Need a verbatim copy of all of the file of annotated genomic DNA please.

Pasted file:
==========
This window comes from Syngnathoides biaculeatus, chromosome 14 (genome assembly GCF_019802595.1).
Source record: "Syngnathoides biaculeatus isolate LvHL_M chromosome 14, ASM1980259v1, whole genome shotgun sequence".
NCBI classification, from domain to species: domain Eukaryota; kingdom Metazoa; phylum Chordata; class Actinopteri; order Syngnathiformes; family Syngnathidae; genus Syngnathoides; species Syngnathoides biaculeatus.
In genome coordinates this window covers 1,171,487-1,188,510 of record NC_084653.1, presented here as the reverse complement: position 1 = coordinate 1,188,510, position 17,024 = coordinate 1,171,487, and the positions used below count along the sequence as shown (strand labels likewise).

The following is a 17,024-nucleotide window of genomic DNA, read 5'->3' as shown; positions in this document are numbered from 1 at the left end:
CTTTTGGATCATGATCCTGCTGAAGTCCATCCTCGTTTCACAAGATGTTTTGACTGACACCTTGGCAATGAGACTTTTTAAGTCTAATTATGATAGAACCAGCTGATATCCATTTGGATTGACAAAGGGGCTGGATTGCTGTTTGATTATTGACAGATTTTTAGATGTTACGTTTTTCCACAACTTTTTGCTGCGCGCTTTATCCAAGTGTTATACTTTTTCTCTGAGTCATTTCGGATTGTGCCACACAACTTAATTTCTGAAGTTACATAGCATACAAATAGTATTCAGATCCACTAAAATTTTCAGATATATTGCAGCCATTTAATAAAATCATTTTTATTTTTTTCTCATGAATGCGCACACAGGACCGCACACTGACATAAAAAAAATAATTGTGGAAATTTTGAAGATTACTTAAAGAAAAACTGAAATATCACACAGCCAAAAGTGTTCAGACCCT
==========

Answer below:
This window comes from Syngnathoides biaculeatus, chromosome 14 (genome assembly GCF_019802595.1).
Source record: "Syngnathoides biaculeatus isolate LvHL_M chromosome 14, ASM1980259v1, whole genome shotgun sequence".
NCBI classification, from domain to species: domain Eukaryota; kingdom Metazoa; phylum Chordata; class Actinopteri; order Syngnathiformes; family Syngnathidae; genus Syngnathoides; species Syngnathoides biaculeatus.
In genome coordinates this window covers 1,171,487-1,188,510 of record NC_084653.1, presented here as the reverse complement: position 1 = coordinate 1,188,510, position 17,024 = coordinate 1,171,487, and the positions used below count along the sequence as shown (strand labels likewise).

The following is a 17,024-nucleotide window of genomic DNA, read 5'->3' as shown; positions in this document are numbered from 1 at the left end:
CTTTTGGATCATGATCCTGCTGAAGTCCATCCTCGTTTCACAAGATGTTTTGACTGACACCTTGGCAATGAGACTTTTTAAGTCTAATTATGATAGAACCAGCTGATATCCATTTGGATTGACAAAGGGGCTGGATTGCTGTTTGATTATTGACAGATTTTTAGATGTTACGTTTTTCCACAACTTTTTGCTGCGCGCTTTATCCAAGTGTTATACTTTTTCTCTGAGTCATTTCGGATTGTGCCACACAACTTAATTTCTGAAGTTACATAGCATACAAATAGTATTCAGATCCACTAAAATTTTCAGATATATTGCAGCCATTTAATAAAATCATTTTTATTTTTTTCTCATGAATGCGCACACAGGACCGCACACTGACATAAAAAAAATAATTGTGGAAATTTTGAAGATTACTTAAAGAAAAACTGAAATATCACACAGCCAAAAGTGTTCAGACCCT